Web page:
ART M any teachers spend hours creating teach- ing resources that have already been developed in textbooks and textbook ancillar- ies (art reproductions, worksheets, tests, CD-Roms or DVDs, videos, and artist biographies that supple- ment today 9s textbooks). Because every art teacher will \x2nd a new way to use a textbook in his or her teaching, there are probably as many di erent ways o% using art textbooks as there are art teachers. Choosing a Textbook How and why you intend to use a textbook should be important con- siderations as you select textbooks %or a course.
Choose books with %eatures that your students will actually use. Ask questions such as: " How important are a glossary and index to you? " Are the art reproductions the ones you want your students to know?
" Are the art reproductions large enough %or students to see the important details? " How true is the color? " Are there artists 9 biographies?
" Will your students be able to understand the writing? " Is the information in it correct? " Do topic and chapter reviews cover main points thoroughly?
" Do they encourage higher level thinking skills? " Does the book introduce techniques you will be ... more. less.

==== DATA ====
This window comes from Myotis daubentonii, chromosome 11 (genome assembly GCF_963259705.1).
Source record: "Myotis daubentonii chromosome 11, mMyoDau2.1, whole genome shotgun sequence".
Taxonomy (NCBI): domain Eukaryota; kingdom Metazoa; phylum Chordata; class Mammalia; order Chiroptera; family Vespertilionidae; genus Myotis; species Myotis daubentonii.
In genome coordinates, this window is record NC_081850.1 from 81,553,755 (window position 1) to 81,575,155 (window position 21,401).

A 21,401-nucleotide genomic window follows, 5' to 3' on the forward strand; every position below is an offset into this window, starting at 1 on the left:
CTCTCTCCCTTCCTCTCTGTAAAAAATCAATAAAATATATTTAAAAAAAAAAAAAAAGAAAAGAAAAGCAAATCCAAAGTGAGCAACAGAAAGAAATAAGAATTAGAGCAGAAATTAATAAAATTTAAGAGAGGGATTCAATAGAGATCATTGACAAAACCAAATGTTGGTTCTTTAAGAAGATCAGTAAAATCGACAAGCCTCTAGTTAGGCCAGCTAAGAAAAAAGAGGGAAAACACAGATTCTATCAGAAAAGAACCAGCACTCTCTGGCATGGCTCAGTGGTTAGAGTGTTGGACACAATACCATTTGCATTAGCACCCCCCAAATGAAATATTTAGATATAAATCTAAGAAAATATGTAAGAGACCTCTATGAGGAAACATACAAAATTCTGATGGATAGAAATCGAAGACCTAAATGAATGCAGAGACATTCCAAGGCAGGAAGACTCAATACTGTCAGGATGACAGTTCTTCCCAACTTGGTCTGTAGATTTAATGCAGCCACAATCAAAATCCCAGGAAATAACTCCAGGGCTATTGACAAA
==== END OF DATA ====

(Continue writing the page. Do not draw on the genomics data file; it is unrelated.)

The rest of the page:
teaching? " How easy to follow are the technique illustrations?<br><br> " Will this book provide meaning%ul opportunities %or reading and writing about art? Look %or %eatures within text- books that you o%ten dig up yoursel% or wish you had time to develop. Using Textbooks Effectively Suggestions \xfor getting the most \xfrom art textbooks.<br><br> Kaye Passmore How to Use a Textbook One o% the \x2rst decisions you make i% you have a textbook, is how to use it. " Will you have the students read straight through the book cover- ing the topics in the order that they are introduced in the text or will you use the chapters out o% order? " Will you move through the material based on art history time periods?<br><br> " Will you approach subjects based on media and techniques or art elements and principles, or will you organize your course around themes? " Will students each have a book to take out o% the room or do you have class sets that remain in the artroom? Some teachers just use textbooks %or re%erence and others use them to create a structure %or their whole course.<br><br> In one of my (rst artrooms, I %ound three classroom sets o% small, thin art textbooks \x2lled with col- ored illustrations o% cgreat d art. Ex- cept %or my own posters and slides, these were my teaching resources and my main means %or introducing students to examples o% %amous art. Textbooks in an art room?<br><br> Yes, textbooks are an important art teaching tool. Textbooks can \xfree teachers to teach more thoroughly with richer content and use time 4both theirs and their students 4more e\xf\xfectively. Whenever I wanted students to see exemplars or get art history background for a studio project, I 9d give each student a set of the three books and tell them to turn to certain pages where we 9d discuss the art.<br><br> Basically, I was just using the illustrations. It worked, and the seventh grad- ers enjoyed paging through the books and making discoveries %or themselves (one of the joys of art textbooks). The (rst year I taught a high school art history/studio course, I didn 9t use a textbook so I spent a lot o% my time searching %or re- sources 4both print in%ormation and visuals.<br><br> The %ollowing year we began using textbooks, which simpli\x2ed my li%e considerably. Students read the text be%ore we discussed it in class. On tests I could hold them account - able %or the in%ormation and art reproductions in the textbook.<br><br> I would show slides and large reproductions in class and the books provided students with a study resource. Just the sequenc- ing o% the in%ormation in the book helped students understand the fow o% art periods and styles over time. Today 9s art textbooks are a long way from the thin ones I (rst used.<br><br> Art textbooks and their ancillaries can provide a wealth o% in%ormation and inspiration to students and their teachers. They have been incredibly help%ul %or me. Kaye Passmore is Assistant Pro%es- sor o% Art at Rowan University in Glassboro, New Jersey and a con- tributing author %or Davis Publica- tions, www.davisart.com.<br><br> Curriculum Structure Some teachers, schools, and dis- tricts structure their whole school or district art program around a textbook series. This is particular- ly true in elementary schools. By using a series that incorporates a spiral curriculum in conjunction with their own printed curricu- lum guide and state standards, they ascertain that students learn increasingly complex skills, techniques, and knowledge in a manner that is appropriate to their developmental levels.<br><br> Research Textbooks are an easy resource %or students to use as they begin research projects. Students may thumb through the text to select a subject to research or teach - ers may assign them topics. Students can read a section in a textbook about an artist or an art style be%ore they peruse the Internet, view CD 9s or visit the library.<br><br> Many textbooks have art- ist biographies, reproductions o% their art, and website suggestions either in the book or an ancillary. From this in%ormation students can design posters about an artist, create their own art works based on some o% the reasons an artist produced in a certain style, or present reports with visuals to other students. Techniques Technique illustrations %ound in many textbooks can help students review a sequence o% steps as they work on a project.<br><br> This means they can work more independent- ly and remember on their own what to do next. Inspire Creativity Unusual art illustrations in text- books can inspire students 9 own creativity and suggest di erent approaches to solving a problem. Textbooks o%ten include student art examples that allow students to see how others have solved similar art problems.<br><br> Literacy With the current emphasis on literacy and reading development, textbooks provide an opportunity %or reading about art. Textbooks use art terms in context that can aid in teaching vocabulary and spelling. Contemporary art text- books and their teacher 9s editions present ideas %or encouraging students to write about art.<br><br> The Advantages of Textbook Use Textbooks can suggest curriculum structure, provide a beginning point \xfor student research, introduce topics and projects, describe sketchbook assignments, inspire creativity, provide opportunities \xfor developing literacy skills within art, encourage independent learning, and provide in\xformation and review o\xf art techniques and methods. cThe frst year I taught high school art, I didn 9t use a textbook so I spent a lot o\xf my time searching \xfor resources 4both print in\xformation and visuals. d First in Art Education Since 1901 davisart.com